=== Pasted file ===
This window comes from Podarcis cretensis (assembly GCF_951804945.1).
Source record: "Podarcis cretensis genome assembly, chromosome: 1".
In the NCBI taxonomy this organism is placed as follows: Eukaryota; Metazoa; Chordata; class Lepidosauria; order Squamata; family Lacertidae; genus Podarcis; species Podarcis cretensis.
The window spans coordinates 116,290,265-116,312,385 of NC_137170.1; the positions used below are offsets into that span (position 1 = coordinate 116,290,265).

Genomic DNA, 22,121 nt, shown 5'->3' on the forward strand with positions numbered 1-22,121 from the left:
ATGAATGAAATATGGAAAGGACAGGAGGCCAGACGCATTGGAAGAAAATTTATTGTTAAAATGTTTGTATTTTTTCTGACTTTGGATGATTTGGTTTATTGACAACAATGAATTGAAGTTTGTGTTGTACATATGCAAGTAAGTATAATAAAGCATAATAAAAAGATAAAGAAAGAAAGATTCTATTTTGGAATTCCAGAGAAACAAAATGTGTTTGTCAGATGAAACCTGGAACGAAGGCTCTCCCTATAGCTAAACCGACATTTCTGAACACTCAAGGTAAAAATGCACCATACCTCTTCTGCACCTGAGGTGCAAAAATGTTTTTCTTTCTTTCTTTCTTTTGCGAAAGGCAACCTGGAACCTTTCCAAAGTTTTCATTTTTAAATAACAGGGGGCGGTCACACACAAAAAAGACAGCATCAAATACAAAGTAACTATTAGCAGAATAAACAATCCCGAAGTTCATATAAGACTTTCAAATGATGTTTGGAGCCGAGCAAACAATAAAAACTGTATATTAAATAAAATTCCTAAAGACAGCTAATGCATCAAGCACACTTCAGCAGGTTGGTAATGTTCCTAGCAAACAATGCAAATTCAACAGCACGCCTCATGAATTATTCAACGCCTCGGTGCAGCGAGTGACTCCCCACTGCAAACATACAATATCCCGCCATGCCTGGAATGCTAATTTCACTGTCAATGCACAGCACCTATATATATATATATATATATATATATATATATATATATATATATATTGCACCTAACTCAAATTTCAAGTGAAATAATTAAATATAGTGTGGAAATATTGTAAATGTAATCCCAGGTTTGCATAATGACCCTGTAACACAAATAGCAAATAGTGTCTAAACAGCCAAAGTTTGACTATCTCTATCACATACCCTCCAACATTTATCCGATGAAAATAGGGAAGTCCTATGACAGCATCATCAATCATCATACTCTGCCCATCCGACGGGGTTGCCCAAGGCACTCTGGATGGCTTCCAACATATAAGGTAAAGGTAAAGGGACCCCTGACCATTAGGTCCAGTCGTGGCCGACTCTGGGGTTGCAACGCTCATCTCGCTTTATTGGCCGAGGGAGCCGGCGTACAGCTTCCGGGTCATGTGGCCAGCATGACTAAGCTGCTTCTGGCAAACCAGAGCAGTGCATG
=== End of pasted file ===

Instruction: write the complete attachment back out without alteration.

This window comes from Podarcis cretensis (assembly GCF_951804945.1).
Source record: "Podarcis cretensis genome assembly, chromosome: 1".
In the NCBI taxonomy this organism is placed as follows: Eukaryota; Metazoa; Chordata; class Lepidosauria; order Squamata; family Lacertidae; genus Podarcis; species Podarcis cretensis.
The window spans coordinates 116,290,265-116,312,385 of NC_137170.1; the positions used below are offsets into that span (position 1 = coordinate 116,290,265).

Genomic DNA, 22,121 nt, shown 5'->3' on the forward strand with positions numbered 1-22,121 from the left:
ATGAATGAAATATGGAAAGGACAGGAGGCCAGACGCATTGGAAGAAAATTTATTGTTAAAATGTTTGTATTTTTTCTGACTTTGGATGATTTGGTTTATTGACAACAATGAATTGAAGTTTGTGTTGTACATATGCAAGTAAGTATAATAAAGCATAATAAAAAGATAAAGAAAGAAAGATTCTATTTTGGAATTCCAGAGAAACAAAATGTGTTTGTCAGATGAAACCTGGAACGAAGGCTCTCCCTATAGCTAAACCGACATTTCTGAACACTCAAGGTAAAAATGCACCATACCTCTTCTGCACCTGAGGTGCAAAAATGTTTTTCTTTCTTTCTTTCTTTTGCGAAAGGCAACCTGGAACCTTTCCAAAGTTTTCATTTTTAAATAACAGGGGGCGGTCACACACAAAAAAGACAGCATCAAATACAAAGTAACTATTAGCAGAATAAACAATCCCGAAGTTCATATAAGACTTTCAAATGATGTTTGGAGCCGAGCAAACAATAAAAACTGTATATTAAATAAAATTCCTAAAGACAGCTAATGCATCAAGCACACTTCAGCAGGTTGGTAATGTTCCTAGCAAACAATGCAAATTCAACAGCACGCCTCATGAATTATTCAACGCCTCGGTGCAGCGAGTGACTCCCCACTGCAAACATACAATATCCCGCCATGCCTGGAATGCTAATTTCACTGTCAATGCACAGCACCTATATATATATATATATATATATATATATATATATATATATATATATTGCACCTAACTCAAATTTCAAGTGAAATAATTAAATATAGTGTGGAAATATTGTAAATGTAATCCCAGGTTTGCATAATGACCCTGTAACACAAATAGCAAATAGTGTCTAAACAGCCAAAGTTTGACTATCTCTATCACATACCCTCCAACATTTATCCGATGAAAATAGGGAAGTCCTATGACAGCATCATCAATCATCATACTCTGCCCATCCGACGGGGTTGCCCAAGGCACTCTGGATGGCTTCCAACATATAAGGTAAAGGTAAAGGGACCCCTGACCATTAGGTCCAGTCGTGGCCGACTCTGGGGTTGCAACGCTCATCTCGCTTTATTGGCCGAGGGAGCCGGCGTACAGCTTCCGGGTCATGTGGCCAGCATGACTAAGCTGCTTCTGGCAAACCAGAGCAGTGCATG